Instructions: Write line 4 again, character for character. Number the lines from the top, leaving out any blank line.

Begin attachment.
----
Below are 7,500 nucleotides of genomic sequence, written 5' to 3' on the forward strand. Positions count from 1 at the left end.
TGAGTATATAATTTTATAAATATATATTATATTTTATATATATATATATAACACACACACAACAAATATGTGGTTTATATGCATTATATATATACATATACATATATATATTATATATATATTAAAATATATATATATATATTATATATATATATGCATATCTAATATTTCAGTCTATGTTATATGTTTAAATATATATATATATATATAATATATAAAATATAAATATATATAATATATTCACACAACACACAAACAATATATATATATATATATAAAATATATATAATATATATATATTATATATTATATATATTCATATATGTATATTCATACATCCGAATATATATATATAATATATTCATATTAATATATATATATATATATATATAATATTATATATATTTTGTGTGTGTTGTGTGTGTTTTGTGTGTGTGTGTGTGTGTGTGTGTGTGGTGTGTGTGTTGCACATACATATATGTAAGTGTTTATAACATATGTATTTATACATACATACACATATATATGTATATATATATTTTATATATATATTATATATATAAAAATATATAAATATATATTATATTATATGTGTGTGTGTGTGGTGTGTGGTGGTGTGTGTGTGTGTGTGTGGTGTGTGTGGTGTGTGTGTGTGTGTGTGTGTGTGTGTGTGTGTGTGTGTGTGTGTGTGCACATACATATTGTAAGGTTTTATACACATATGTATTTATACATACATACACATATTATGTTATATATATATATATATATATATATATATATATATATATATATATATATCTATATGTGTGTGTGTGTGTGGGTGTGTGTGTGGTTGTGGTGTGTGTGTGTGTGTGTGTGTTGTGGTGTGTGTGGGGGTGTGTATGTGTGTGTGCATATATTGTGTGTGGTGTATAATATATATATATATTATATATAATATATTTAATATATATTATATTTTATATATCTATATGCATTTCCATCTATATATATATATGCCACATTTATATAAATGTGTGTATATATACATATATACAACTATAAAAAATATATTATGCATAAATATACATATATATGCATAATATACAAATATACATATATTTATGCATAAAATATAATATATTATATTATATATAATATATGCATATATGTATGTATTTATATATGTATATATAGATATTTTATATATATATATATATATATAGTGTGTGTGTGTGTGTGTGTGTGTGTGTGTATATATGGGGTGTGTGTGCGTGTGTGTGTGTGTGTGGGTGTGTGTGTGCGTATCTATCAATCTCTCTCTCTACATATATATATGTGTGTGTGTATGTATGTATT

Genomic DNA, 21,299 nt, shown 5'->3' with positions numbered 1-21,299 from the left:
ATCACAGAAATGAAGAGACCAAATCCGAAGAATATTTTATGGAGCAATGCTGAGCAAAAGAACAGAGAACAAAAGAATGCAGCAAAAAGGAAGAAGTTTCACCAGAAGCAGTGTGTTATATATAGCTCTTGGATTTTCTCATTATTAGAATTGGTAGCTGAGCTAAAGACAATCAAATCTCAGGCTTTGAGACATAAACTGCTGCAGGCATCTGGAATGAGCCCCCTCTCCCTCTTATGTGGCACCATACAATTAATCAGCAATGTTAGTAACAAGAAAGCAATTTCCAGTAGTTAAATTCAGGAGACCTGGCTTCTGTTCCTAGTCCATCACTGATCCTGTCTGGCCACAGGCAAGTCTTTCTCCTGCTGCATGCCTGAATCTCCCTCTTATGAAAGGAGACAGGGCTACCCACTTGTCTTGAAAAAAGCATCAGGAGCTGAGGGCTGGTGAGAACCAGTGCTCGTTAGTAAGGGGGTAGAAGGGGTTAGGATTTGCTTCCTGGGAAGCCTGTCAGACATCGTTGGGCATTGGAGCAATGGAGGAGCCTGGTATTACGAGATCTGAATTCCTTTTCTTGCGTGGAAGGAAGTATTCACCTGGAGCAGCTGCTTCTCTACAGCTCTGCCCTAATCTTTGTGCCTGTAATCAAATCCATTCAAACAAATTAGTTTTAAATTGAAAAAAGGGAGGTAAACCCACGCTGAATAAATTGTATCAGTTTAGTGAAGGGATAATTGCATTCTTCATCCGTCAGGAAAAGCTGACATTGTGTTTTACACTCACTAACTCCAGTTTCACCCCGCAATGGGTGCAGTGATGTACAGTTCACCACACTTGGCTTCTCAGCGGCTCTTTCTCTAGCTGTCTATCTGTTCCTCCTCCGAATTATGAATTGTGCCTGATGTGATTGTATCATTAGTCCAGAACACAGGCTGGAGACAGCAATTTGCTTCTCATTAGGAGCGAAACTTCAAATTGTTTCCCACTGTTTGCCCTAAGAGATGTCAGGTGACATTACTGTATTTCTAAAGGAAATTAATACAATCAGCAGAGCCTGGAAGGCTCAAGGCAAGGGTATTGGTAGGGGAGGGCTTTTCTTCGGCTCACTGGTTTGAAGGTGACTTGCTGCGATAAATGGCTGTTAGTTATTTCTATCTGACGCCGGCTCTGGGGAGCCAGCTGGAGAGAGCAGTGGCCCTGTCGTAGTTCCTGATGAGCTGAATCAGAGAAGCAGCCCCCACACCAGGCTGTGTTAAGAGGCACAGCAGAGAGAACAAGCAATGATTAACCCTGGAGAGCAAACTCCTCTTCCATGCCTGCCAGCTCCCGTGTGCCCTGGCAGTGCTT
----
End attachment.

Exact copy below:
ATCACAGAAATGAAGAGACCAAATCCGAAGAATATTTTATGGAGCAATGCTGAGCAAAAGAACAGAGAACAAAAGAATGCAGCAAAAAGGAAGAAGTTTCACCAGAAGCAGTGTGTTATATATAGCTCTTGGATTTTCTCATTATTAGAATTGGTAGCTGAGCTAAAGACAATCAAATCTCAGGCTTTGAGACATAAACTGCTGCAGGCATCTGGAATGAGCCCCCTCTCCCTCTTATGTGGCACCATACAATTAATCAGCAATGTTAGTAACAAGAAAGCAATTTCCAGTAGTTAAATTCAGGAGACCTGGCTTCTGTTCCTAGTCCATCACTGATCCTGTCTGGCCACAGGCAAGTCTTTCTCCTGCTGCATGCCTGAATCTCCCTCTTATGAAAGGAGACAGGGCTACCCACTTGTCTTGAAAAAAGCATCAGGAGCTGAGGGCTGGTGAGAACCAGTGCTCGTTAGTAAGGGGGTAGAAGGGGTTAGGATTTGCTTCCTGGGAAGCCTGTCAGACATCGTTGGGCATTGGAGCAATGGAGGAGCCTGGTATTACGAGATCTGAATTCCTTTTCTTGCGTGGAAGGAAGTATTCACCTGGAGCAGCTGCTTCTCTACAGCTCTGCCCTAATCTTTGTGCCTGTAATCAAATCCATTCAAACAAATTAGTTTTAAATTGAAAAAAGGGAGGTAAACCCACGCTGAATAAATTGTATCAGTTTAGTGAAGGGATAATTGCATTCTTCATCCGTCAGGAAAAGCTGACATTGTGTTTTACACTCACTAACTCCAGTTTCACCCCGCAATGGGTGCAGTGATGTACAGTTCACCACACTTGGCTTCTCAGCGGCTCTTTCTCTAGCTGTCTATCTGTTCCTCCTCCGAATTATGAATTGTGCCTGATGTGATTGTATCATTAGTCCAGAACACAGGCTGGAGACAGCAATTTGCTTCTCATTAGGAGCGAAACTTCAAATTGTTTCCCACTGTTTGCCCTAAGAGATGTCAGGTGACATTACTGTATTTCTAAAGGAAATTAATACAATCAGCAGAGCCTGGAAGGCTCAAGGCAAGGGTATTGGTAGGGGAGGGCTTTTCTTCGGCTCACTGGTTTGAAGGTGACTTGCTGCGATAAATGGCTGTTAGTTATTTCTATCTGACGCCGGCTCTGGGGAGCCAGCTGGAGAGAGCAGTGGCCCTGTCGTAGTTCCTGATGAGCTGAATCAGAGAAGCAGCCCCCACACCAGGCTGTGTTAAGAGGCACAGCAGAGAGAACAAGCAATGATTAACCCTGGAGAGCAAACTCCTCTTCCATGCCTGCCAGCTCCCGTGTGCCCTGGCAGTGCTT